A Diversity of Sickness

Hey friends! I mean minions! (Whatever, same thing.) I hadn’t been planning on writing about sickness again, but then I came across this Awkward Yeti comic:


Used with permission.

I don’t really know what Hashimoto’s thyroiditis is. Or, well, I guess NOW I do (Thanks Awkward Yeti!) but I hadn’t heard of it before. I was vaguely aware of what the thyroid did and equally vaguely aware that there were diseases where the immune system attacks itself and stuff but not really what any of it was because it sounds terrible, is a lot of stuff to remember, and I don’t have it.

I’ve been giving a lot of thought to diversifying my cast, not due to any sort of PC reason but just because I’m talking about the cast of my saga where the second half doesn’t have a lot of characters due to most of the original main cast not being around anymore halfway through and I need to make up a bajillion more and bigger diversity is more fun. When people say “More diversity!” in fictional casts, they usually mean more race and/or sexualities. Which yeah, I’ll have diverse races – although since it takes place on a fictional planet, when we see someone who is dark-skinned, they’re probably going to be closer to black rather than a deep brown with beautiful gradations to pink in a few spots, like their palms, and there’s an entire race of albinos, and actually pink-skinned people, and daffodil-colored, and vitiligo-colored (and they’re considered “exotic”, not “diseased”). And yeah, white. And people with wings. And lamias. And- well, it’s a fantasy story. But there are so many ways to diversify than just race and sexualities.

Which brings me back to The Awkward Yeti’s comic. Usually if a character has a medical condition, it’s a motivation factor, something the character is trying to get rid of. It might be fictional:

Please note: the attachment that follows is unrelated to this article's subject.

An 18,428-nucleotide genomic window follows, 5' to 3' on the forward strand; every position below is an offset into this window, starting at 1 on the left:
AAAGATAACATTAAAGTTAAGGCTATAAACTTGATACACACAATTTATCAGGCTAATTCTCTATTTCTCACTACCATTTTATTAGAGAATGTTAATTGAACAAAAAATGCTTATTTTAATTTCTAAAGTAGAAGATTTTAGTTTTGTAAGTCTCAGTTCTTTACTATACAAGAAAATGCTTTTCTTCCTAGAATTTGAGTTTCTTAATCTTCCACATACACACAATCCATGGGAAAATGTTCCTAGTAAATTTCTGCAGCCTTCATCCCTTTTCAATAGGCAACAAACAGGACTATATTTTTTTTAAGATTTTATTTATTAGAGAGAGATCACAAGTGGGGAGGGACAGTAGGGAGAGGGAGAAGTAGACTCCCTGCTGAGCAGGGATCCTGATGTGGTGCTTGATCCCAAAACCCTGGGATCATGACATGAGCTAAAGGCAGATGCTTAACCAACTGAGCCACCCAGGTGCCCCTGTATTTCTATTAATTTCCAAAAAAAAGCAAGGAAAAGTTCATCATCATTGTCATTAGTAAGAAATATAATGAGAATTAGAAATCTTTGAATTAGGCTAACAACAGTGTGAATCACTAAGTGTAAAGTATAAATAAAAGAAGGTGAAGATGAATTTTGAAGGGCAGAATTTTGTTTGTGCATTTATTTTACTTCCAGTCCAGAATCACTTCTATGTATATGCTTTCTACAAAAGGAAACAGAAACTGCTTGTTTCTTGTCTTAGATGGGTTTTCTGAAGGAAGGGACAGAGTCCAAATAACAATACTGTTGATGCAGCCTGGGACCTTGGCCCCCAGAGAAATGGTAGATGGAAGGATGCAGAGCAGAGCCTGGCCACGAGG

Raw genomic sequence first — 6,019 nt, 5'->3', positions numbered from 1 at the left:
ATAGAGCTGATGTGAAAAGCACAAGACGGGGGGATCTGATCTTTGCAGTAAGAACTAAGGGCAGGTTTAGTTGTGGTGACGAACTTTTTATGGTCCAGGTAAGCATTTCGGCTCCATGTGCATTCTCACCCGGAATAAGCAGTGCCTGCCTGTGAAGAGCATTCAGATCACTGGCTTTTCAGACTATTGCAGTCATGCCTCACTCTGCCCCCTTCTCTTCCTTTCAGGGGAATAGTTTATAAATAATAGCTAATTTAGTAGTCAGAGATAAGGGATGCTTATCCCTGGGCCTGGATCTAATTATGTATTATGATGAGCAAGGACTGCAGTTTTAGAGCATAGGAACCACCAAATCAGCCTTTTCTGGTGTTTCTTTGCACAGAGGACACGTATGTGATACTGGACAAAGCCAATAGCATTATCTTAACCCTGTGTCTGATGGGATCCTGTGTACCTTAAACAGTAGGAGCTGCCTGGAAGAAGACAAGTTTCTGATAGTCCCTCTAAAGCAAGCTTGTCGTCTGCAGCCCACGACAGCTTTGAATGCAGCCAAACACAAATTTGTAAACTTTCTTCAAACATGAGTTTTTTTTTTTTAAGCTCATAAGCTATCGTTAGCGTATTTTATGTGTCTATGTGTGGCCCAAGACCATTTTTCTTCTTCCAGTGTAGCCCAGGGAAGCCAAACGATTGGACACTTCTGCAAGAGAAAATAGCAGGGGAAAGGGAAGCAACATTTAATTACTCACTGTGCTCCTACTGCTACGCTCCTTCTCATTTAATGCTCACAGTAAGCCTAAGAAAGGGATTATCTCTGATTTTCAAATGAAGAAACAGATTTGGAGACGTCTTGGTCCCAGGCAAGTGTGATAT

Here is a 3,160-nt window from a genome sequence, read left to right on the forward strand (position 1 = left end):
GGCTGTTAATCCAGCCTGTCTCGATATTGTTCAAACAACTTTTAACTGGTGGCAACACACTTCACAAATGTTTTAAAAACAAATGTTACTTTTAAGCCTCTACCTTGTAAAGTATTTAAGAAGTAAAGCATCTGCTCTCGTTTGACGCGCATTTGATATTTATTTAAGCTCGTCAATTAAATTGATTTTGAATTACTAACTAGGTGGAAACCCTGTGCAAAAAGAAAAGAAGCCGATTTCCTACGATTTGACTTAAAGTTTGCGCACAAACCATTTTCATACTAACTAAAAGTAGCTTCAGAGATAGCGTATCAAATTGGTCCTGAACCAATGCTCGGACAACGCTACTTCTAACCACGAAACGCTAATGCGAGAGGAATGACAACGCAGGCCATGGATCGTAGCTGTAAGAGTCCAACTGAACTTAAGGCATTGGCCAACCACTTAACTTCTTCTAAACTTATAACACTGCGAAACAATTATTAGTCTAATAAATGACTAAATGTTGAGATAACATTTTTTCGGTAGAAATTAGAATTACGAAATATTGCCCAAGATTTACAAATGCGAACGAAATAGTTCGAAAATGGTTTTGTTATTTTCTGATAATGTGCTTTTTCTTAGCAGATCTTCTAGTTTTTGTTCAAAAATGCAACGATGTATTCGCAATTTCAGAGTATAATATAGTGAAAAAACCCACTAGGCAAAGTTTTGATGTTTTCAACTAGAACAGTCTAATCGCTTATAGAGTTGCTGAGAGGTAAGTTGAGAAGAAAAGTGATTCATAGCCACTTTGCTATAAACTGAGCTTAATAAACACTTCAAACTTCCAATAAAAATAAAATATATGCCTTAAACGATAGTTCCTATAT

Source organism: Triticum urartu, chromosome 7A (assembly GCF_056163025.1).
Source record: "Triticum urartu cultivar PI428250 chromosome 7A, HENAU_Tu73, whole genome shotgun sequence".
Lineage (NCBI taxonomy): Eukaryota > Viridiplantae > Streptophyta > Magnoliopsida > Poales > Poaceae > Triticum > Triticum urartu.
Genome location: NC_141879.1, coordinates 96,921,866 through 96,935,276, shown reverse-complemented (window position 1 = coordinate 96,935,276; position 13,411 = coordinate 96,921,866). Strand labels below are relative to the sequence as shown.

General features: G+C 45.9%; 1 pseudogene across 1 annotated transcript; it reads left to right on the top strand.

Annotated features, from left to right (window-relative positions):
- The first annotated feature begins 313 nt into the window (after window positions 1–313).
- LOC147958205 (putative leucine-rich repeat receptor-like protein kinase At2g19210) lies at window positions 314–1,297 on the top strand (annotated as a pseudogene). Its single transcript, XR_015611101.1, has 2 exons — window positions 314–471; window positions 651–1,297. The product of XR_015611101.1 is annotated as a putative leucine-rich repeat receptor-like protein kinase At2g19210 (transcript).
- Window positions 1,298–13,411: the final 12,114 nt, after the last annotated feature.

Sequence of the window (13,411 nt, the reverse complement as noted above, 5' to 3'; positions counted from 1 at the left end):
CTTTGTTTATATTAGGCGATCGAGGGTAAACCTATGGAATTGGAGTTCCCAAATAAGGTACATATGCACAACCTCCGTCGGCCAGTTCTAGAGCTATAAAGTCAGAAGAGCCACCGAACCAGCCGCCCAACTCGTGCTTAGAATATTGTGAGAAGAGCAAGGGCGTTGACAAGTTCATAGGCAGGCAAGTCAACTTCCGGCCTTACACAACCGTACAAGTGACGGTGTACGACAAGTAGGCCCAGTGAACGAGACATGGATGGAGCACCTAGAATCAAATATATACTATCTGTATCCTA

It might not be. Usually fictional is easier because so far as I know, the whole point of a chronic problem is that it’s chronic and we can’t fix it very well. There isn’t a mythic cure (until research makes one; it’s still mythic because probably your insurance won’t pay for it).

But even though a lot of people have a lot of semi-unusual problems, there aren’t a lot of heroes and probably less villains who have any sort of health problem at all, unless the villain has a serious mental problem. You don’t really see any heroes (or villains) with sickle-cell disease, for example. Maybe cancer, that’s a big one everyone knows! But not like, er…

…well that’s kind of the problem, isn’t it? I don’t really know about a lot of “my body isn’t perfectly healthy but you can’t really tell by looking at me, can you?” sort of problems. Joint pain? And with these sorts of problems, your villain (or hero) could still probably just go about their business nbd. So in that case, what’s the point of even bothering to give them a problem in the first place?

Well, no point, if you write it that way. He has hypothyroidism, but he fights on anyway. Yeah, might as well not put it in there. But a symptom of hypothyroidism – that comic – is fatigue. You can do something with that. A villain who has a hard time mustering up the energy to Do The Thing might be totally useless to you, something that would be A Bad Idea. Or maybe that’s an incredibly interesting idea. Go for it.

When you’re thinking about ways to make characters more interesting, maybe a weird quirk is good, or an “unusual” sexuality, but basic and in a way common bodily problems are so underlooked I think that they’re an ignored resource that are worth considering.


About Rii the Wordsmith

An aspiring author, artist, avid consumer of storytelling medium, gamer, psychologist (insomuch as one with her bachelor's is a psychologist), wife, mother, DM, Christian, a friend to many, and, most importantly, an evil overlord.
This entry was posted in General Writing, Making Villains (Making Villains la-la-la!) and tagged , , , , , . Bookmark the permalink.

5 Responses to A Diversity of Sickness

  1. Interesting thing to think of. Illness could be fun to play with 🙂


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